rent vs. buy: subscriptions/leasing/the cloud

renting services

I’ve been wanting to write about companies that rent products or services.  Some are very new, like (the highly speculative) Solarcity (SCTY).  Others are older and are switching to this earnings model, like Adobe (ADBE).

To do that, though, I thought it best to start with the profit model.  The business involves high up-front costs to set up and/or to find customers, with only gradual revenue generation.  So it means negative cash flow on each new customer st first, followed hopefully by a waterfall of incoming cash eventually.

Most analysts, me included, use some variation on Discounted Cash Flow (DCF),to value on this kind of activity.  But, unlike using DCF to calculate the value of a bond, this process is inherently risky when figuring the value of having a given customer base.  That’s because the future cash flows aren’t guaranteed.  The customer can often switch to another service provider, for example.  Or he may, for one reason or another, stop using the service altogether.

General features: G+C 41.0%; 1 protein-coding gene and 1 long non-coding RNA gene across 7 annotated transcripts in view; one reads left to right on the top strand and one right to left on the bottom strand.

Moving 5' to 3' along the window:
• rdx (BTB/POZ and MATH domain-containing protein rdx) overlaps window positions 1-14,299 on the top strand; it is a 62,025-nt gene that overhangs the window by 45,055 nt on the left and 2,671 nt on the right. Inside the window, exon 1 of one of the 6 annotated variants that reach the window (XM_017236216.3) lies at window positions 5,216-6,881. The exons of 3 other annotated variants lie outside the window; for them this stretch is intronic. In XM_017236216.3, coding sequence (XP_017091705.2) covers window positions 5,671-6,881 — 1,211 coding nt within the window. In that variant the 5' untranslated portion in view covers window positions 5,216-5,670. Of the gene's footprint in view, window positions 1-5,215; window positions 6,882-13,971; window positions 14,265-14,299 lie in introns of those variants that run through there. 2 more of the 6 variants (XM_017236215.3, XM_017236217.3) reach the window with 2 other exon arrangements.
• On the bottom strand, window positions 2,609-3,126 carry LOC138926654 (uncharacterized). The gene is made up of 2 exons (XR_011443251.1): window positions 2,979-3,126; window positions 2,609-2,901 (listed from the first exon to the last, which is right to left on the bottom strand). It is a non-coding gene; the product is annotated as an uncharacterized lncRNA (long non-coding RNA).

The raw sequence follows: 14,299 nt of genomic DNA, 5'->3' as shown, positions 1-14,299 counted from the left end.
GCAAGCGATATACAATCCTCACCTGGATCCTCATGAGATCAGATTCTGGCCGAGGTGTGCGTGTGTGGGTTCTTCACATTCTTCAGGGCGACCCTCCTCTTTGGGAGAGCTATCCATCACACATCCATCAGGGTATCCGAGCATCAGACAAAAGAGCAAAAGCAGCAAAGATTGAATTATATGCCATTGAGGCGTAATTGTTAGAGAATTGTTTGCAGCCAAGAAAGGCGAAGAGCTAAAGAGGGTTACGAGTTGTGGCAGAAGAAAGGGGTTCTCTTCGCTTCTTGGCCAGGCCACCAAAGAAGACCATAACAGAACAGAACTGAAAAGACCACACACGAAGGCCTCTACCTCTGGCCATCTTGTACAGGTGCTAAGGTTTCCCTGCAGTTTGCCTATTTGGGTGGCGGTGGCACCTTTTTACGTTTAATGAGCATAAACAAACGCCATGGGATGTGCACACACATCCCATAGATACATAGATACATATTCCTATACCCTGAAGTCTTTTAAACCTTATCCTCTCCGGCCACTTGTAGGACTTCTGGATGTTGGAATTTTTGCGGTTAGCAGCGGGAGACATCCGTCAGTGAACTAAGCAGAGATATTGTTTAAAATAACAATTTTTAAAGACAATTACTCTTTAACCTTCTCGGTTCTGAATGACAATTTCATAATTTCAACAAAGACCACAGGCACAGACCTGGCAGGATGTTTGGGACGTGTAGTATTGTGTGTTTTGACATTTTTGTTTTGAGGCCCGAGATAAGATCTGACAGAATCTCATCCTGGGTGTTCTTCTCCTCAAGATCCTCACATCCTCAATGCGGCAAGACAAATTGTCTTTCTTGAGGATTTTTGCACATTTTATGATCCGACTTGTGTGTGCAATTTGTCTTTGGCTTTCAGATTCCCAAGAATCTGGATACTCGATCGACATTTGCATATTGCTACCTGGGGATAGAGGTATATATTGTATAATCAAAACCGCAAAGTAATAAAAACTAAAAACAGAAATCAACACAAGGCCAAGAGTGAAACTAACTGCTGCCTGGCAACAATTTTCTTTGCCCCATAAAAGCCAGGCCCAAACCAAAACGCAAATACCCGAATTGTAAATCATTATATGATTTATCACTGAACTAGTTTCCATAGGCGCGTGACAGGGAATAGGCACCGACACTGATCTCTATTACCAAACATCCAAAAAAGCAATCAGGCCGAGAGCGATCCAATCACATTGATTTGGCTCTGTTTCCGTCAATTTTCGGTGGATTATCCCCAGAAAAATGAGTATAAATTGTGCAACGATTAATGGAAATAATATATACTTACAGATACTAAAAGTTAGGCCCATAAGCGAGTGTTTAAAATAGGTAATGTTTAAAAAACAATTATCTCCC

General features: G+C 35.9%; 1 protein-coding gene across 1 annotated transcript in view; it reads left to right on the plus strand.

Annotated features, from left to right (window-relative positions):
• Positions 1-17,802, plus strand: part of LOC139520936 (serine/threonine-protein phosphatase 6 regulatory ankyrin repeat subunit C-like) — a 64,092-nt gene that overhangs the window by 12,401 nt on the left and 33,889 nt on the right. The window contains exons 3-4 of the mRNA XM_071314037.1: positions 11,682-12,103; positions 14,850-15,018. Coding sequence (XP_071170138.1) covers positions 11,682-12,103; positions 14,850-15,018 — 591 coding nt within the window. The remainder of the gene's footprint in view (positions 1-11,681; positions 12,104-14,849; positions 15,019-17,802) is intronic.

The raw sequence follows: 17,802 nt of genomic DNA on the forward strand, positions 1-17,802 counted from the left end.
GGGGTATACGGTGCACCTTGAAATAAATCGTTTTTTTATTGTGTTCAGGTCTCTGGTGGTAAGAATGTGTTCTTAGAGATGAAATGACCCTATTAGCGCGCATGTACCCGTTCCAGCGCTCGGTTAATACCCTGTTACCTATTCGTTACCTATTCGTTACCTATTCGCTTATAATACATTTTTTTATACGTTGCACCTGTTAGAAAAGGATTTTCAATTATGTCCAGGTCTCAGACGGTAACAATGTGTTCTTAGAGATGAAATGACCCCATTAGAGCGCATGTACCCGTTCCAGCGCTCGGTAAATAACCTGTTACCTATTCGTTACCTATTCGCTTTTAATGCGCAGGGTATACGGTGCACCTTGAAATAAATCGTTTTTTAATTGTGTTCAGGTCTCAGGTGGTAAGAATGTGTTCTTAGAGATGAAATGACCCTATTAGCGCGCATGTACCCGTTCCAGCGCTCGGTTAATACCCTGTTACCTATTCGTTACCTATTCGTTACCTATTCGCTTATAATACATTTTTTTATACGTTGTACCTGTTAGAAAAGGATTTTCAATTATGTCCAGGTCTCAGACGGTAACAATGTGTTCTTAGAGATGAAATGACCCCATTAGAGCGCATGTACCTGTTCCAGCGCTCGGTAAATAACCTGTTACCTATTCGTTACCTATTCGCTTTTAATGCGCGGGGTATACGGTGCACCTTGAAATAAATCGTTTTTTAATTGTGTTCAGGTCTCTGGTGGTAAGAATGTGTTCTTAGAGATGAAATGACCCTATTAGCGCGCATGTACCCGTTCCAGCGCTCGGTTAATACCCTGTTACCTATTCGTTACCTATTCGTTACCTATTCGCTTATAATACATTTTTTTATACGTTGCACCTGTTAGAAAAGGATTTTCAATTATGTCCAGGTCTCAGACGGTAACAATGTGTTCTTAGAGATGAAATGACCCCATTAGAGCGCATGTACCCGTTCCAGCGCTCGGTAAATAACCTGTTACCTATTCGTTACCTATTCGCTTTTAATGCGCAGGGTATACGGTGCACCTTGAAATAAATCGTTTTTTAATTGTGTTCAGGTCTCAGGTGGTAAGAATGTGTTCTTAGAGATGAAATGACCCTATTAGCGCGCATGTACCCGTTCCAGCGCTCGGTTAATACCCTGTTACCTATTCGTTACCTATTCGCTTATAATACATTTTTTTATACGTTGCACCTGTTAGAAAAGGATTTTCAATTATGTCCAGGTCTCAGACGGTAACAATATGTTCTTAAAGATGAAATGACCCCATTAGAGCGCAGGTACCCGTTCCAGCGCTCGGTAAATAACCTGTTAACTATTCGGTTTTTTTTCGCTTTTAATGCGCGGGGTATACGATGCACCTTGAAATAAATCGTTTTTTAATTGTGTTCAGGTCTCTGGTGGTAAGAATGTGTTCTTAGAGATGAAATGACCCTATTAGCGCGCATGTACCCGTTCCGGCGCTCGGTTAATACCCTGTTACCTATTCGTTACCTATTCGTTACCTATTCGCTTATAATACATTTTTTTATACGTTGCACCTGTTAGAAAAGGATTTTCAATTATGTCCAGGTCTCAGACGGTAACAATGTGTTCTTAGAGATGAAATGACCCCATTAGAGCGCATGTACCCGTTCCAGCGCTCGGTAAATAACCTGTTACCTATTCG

not new

The model itself isn’t new.  Companies using it include:

–insurance companies issuing policies

–load investment management companies selling mutual funds

–companies that rent or lease equipment or services.

the main variables

The main variables to consider are:

–general costs of subscriber acquisition, like necessary capital equipment, R&D…

–the specific costs of acquiring a customer, like providing free trial periods or paying sales commissions, and

–the length of time a customer typically keeps the service.

an example

For example, in a traditional mutual fund management company, a service provider:

–maintains a staff of analysts and portfolio managers and does brand advertising

–it pays a commission of, say, 5% of the principal invested to the salespeople who sign up the customer,

–it collects, in the simplest payment structure, an annual management fee of about 1% of the money under management, and

–it keeps a client in a given product (or at least it did when I was more intimately familiar with the numbers) for about eight years.

So it pays 5% of the beginning assets up front and collects 8% of the assets in fees before the client leaves.  …a reasonable, but not great, deal for the management company in a rising market, not such a hot one in a falling market.  Something also depends on how the client leaves–that is, whether he exits the fund group entirely or merely shifts to another product within the fund family.

That’s it for today.

 

 

 

 

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